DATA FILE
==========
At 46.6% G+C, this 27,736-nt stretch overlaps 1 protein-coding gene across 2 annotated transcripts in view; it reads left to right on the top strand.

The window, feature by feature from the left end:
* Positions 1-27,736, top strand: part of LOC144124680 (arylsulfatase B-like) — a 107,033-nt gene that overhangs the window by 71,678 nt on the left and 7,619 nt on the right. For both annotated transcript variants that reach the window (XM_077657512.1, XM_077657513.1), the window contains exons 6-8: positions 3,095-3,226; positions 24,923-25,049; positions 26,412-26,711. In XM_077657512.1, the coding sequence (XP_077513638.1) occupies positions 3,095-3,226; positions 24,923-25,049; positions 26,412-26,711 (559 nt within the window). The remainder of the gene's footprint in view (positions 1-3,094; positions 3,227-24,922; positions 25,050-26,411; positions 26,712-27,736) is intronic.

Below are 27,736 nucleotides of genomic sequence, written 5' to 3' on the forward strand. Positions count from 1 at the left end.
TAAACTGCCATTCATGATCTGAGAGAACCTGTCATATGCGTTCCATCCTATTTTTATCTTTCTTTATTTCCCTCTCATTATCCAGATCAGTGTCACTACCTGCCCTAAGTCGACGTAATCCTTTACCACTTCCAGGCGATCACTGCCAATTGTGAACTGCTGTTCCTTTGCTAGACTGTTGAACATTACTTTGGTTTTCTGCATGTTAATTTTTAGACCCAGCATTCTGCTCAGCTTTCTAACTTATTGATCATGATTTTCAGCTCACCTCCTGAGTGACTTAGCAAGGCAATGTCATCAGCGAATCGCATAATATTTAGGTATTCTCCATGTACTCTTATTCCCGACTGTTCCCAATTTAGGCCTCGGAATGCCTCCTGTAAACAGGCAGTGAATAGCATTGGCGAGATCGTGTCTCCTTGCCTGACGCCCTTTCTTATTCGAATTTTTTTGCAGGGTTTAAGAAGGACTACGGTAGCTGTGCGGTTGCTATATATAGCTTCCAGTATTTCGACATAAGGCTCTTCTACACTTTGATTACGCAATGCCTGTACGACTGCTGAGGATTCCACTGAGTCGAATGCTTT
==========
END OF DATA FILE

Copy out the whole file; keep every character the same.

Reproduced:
At 46.6% G+C, this 27,736-nt stretch overlaps 1 protein-coding gene across 2 annotated transcripts in view; it reads left to right on the top strand.

The window, feature by feature from the left end:
* Positions 1-27,736, top strand: part of LOC144124680 (arylsulfatase B-like) — a 107,033-nt gene that overhangs the window by 71,678 nt on the left and 7,619 nt on the right. For both annotated transcript variants that reach the window (XM_077657512.1, XM_077657513.1), the window contains exons 6-8: positions 3,095-3,226; positions 24,923-25,049; positions 26,412-26,711. In XM_077657512.1, the coding sequence (XP_077513638.1) occupies positions 3,095-3,226; positions 24,923-25,049; positions 26,412-26,711 (559 nt within the window). The remainder of the gene's footprint in view (positions 1-3,094; positions 3,227-24,922; positions 25,050-26,411; positions 26,712-27,736) is intronic.

Below are 27,736 nucleotides of genomic sequence, written 5' to 3' on the forward strand. Positions count from 1 at the left end.
TAAACTGCCATTCATGATCTGAGAGAACCTGTCATATGCGTTCCATCCTATTTTTATCTTTCTTTATTTCCCTCTCATTATCCAGATCAGTGTCACTACCTGCCCTAAGTCGACGTAATCCTTTACCACTTCCAGGCGATCACTGCCAATTGTGAACTGCTGTTCCTTTGCTAGACTGTTGAACATTACTTTGGTTTTCTGCATGTTAATTTTTAGACCCAGCATTCTGCTCAGCTTTCTAACTTATTGATCATGATTTTCAGCTCACCTCCTGAGTGACTTAGCAAGGCAATGTCATCAGCGAATCGCATAATATTTAGGTATTCTCCATGTACTCTTATTCCCGACTGTTCCCAATTTAGGCCTCGGAATGCCTCCTGTAAACAGGCAGTGAATAGCATTGGCGAGATCGTGTCTCCTTGCCTGACGCCCTTTCTTATTCGAATTTTTTTGCAGGGTTTAAGAAGGACTACGGTAGCTGTGCGGTTGCTATATATAGCTTCCAGTATTTCGACATAAGGCTCTTCTACACTTTGATTACGCAATGCCTGTACGACTGCTGAGGATTCCACTGAGTCGAATGCTTT